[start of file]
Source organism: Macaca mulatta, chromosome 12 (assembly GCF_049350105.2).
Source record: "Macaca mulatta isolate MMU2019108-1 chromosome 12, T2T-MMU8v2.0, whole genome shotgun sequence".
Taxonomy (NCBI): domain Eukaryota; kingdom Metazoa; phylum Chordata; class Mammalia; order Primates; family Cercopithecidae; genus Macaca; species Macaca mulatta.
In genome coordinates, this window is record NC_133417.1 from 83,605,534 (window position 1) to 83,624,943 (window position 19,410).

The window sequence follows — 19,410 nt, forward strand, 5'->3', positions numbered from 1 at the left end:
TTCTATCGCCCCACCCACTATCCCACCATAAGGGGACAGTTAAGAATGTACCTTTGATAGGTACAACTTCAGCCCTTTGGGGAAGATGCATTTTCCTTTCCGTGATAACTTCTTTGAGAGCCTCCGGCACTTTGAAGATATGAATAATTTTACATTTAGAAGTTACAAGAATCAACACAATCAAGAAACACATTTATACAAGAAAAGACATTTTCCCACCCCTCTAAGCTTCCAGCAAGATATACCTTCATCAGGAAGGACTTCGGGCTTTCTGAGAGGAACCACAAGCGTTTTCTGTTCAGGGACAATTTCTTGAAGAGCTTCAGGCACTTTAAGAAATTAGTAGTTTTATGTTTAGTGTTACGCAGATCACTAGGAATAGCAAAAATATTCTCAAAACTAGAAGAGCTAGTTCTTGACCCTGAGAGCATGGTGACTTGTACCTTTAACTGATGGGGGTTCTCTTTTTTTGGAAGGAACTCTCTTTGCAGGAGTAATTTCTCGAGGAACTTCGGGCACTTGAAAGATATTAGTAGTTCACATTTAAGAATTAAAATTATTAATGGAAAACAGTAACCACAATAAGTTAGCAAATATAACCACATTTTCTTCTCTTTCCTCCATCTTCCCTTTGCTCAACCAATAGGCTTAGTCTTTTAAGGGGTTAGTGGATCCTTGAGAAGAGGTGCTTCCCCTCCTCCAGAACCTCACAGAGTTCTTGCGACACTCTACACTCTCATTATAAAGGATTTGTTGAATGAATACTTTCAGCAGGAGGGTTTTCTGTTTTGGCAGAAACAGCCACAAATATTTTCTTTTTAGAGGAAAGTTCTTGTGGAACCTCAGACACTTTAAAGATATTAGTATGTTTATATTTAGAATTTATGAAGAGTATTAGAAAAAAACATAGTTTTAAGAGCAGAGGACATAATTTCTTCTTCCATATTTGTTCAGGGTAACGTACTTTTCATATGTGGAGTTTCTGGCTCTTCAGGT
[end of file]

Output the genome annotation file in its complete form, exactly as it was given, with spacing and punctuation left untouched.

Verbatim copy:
Source organism: Macaca mulatta, chromosome 12 (assembly GCF_049350105.2).
Source record: "Macaca mulatta isolate MMU2019108-1 chromosome 12, T2T-MMU8v2.0, whole genome shotgun sequence".
Taxonomy (NCBI): domain Eukaryota; kingdom Metazoa; phylum Chordata; class Mammalia; order Primates; family Cercopithecidae; genus Macaca; species Macaca mulatta.
In genome coordinates, this window is record NC_133417.1 from 83,605,534 (window position 1) to 83,624,943 (window position 19,410).

The window sequence follows — 19,410 nt, forward strand, 5'->3', positions numbered from 1 at the left end:
TTCTATCGCCCCACCCACTATCCCACCATAAGGGGACAGTTAAGAATGTACCTTTGATAGGTACAACTTCAGCCCTTTGGGGAAGATGCATTTTCCTTTCCGTGATAACTTCTTTGAGAGCCTCCGGCACTTTGAAGATATGAATAATTTTACATTTAGAAGTTACAAGAATCAACACAATCAAGAAACACATTTATACAAGAAAAGACATTTTCCCACCCCTCTAAGCTTCCAGCAAGATATACCTTCATCAGGAAGGACTTCGGGCTTTCTGAGAGGAACCACAAGCGTTTTCTGTTCAGGGACAATTTCTTGAAGAGCTTCAGGCACTTTAAGAAATTAGTAGTTTTATGTTTAGTGTTACGCAGATCACTAGGAATAGCAAAAATATTCTCAAAACTAGAAGAGCTAGTTCTTGACCCTGAGAGCATGGTGACTTGTACCTTTAACTGATGGGGGTTCTCTTTTTTTGGAAGGAACTCTCTTTGCAGGAGTAATTTCTCGAGGAACTTCGGGCACTTGAAAGATATTAGTAGTTCACATTTAAGAATTAAAATTATTAATGGAAAACAGTAACCACAATAAGTTAGCAAATATAACCACATTTTCTTCTCTTTCCTCCATCTTCCCTTTGCTCAACCAATAGGCTTAGTCTTTTAAGGGGTTAGTGGATCCTTGAGAAGAGGTGCTTCCCCTCCTCCAGAACCTCACAGAGTTCTTGCGACACTCTACACTCTCATTATAAAGGATTTGTTGAATGAATACTTTCAGCAGGAGGGTTTTCTGTTTTGGCAGAAACAGCCACAAATATTTTCTTTTTAGAGGAAAGTTCTTGTGGAACCTCAGACACTTTAAAGATATTAGTATGTTTATATTTAGAATTTATGAAGAGTATTAGAAAAAAACATAGTTTTAAGAGCAGAGGACATAATTTCTTCTTCCATATTTGTTCAGGGTAACGTACTTTTCATATGTGGAGTTTCTGGCTCTTCAGGT